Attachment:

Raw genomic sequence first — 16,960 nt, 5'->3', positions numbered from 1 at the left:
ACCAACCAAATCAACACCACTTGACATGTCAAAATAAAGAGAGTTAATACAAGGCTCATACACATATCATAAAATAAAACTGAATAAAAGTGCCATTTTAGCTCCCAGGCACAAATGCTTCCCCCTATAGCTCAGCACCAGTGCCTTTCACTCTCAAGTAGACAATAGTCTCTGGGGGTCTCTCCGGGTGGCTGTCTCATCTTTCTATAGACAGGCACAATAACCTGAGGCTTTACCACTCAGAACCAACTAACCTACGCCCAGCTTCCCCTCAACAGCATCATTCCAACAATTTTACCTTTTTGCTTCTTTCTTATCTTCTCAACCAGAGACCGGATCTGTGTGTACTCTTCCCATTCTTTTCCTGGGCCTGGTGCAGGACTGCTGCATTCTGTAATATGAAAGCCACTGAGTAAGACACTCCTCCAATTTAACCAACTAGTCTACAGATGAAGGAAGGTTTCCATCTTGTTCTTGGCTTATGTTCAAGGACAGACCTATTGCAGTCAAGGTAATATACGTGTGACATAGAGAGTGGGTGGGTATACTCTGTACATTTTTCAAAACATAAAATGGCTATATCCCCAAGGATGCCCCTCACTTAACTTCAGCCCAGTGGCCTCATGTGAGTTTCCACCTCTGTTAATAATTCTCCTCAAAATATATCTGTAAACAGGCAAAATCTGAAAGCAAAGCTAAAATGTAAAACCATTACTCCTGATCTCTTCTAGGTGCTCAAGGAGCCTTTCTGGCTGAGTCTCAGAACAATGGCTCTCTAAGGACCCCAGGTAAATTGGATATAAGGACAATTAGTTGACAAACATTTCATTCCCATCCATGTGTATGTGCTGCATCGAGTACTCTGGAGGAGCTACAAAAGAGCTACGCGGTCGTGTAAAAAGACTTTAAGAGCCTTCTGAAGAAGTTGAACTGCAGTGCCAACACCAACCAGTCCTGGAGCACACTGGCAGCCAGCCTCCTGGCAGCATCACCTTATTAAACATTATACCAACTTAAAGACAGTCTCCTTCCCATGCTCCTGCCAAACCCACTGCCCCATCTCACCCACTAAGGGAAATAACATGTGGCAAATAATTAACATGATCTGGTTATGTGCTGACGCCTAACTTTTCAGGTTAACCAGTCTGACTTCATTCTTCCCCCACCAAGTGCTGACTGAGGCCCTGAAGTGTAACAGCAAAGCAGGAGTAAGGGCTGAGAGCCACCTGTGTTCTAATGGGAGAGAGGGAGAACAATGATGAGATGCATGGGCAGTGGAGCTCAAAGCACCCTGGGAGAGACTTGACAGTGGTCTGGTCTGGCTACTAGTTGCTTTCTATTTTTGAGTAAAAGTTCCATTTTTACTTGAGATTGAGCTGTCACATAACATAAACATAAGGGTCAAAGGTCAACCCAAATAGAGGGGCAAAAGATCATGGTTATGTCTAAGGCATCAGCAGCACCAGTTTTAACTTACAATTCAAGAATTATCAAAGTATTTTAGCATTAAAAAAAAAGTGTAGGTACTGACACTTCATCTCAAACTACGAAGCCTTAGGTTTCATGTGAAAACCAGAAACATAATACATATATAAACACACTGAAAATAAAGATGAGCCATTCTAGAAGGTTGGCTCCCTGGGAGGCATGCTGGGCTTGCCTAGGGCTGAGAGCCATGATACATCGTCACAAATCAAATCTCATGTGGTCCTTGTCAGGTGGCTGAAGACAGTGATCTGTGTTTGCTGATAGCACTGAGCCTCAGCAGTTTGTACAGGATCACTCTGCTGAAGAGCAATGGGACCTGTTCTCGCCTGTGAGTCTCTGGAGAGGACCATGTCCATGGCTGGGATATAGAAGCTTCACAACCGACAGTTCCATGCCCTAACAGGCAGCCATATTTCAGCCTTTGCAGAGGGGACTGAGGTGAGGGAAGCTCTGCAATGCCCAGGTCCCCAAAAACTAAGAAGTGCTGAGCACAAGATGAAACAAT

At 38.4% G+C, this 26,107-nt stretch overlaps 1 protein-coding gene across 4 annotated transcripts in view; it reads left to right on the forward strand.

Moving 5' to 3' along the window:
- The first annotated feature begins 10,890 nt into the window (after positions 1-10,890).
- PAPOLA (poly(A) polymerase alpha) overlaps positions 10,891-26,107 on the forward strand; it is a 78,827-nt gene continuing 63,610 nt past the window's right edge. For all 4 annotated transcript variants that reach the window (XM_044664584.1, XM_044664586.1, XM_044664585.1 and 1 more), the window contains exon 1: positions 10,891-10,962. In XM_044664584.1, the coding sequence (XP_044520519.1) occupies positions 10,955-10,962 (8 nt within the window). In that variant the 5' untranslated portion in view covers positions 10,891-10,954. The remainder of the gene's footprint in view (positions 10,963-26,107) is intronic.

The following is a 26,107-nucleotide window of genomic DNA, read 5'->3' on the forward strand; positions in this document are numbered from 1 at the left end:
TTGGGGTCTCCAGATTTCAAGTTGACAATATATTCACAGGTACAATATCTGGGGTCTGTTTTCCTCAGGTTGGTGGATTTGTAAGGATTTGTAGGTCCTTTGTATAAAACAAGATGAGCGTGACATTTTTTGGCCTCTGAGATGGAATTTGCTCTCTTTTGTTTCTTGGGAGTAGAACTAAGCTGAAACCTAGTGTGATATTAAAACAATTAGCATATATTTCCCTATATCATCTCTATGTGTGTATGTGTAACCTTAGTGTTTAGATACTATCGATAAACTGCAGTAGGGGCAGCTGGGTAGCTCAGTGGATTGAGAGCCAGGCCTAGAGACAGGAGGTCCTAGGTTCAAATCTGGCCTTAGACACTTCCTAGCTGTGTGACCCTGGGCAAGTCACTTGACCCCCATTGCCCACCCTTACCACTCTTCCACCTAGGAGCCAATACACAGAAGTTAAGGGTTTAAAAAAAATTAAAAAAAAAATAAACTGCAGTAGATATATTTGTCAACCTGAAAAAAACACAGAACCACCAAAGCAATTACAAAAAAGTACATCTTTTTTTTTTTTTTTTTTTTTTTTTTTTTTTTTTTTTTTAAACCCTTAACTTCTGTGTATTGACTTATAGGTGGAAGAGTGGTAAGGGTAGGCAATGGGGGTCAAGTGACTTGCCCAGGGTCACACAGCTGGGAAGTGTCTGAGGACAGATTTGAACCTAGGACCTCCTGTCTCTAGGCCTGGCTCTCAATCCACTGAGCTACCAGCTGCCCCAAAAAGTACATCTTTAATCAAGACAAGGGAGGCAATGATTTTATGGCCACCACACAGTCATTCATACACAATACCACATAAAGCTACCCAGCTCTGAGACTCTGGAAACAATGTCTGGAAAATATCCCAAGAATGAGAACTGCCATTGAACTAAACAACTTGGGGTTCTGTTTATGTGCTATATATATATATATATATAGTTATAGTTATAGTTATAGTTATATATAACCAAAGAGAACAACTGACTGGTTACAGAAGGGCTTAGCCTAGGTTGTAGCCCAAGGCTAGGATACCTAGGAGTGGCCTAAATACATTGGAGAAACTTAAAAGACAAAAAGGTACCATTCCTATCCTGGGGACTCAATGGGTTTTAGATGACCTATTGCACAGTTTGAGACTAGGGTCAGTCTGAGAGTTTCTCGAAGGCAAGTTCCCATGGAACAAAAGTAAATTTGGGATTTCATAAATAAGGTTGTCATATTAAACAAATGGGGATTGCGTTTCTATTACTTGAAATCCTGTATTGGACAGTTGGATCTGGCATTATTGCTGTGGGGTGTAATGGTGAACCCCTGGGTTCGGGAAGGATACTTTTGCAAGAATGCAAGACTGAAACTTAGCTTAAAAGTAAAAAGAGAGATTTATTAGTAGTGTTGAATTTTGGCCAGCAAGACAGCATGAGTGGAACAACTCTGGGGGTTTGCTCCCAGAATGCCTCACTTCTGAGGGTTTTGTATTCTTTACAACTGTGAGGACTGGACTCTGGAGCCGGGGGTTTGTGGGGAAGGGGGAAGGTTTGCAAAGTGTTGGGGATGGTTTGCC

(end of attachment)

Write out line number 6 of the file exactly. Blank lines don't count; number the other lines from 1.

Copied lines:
- PAPOLA (poly(A) polymerase alpha) overlaps positions 10,891-26,107 on the forward strand; it is a 78,827-nt gene continuing 63,610 nt past the window's right edge. For all 4 annotated transcript variants that reach the window (XM_044664584.1, XM_044664586.1, XM_044664585.1 and 1 more), the window contains exon 1: positions 10,891-10,962. In XM_044664584.1, the coding sequence (XP_044520519.1) occupies positions 10,955-10,962 (8 nt within the window). In that variant the 5' untranslated portion in view covers positions 10,891-10,954. The remainder of the gene's footprint in view (positions 10,963-26,107) is intronic.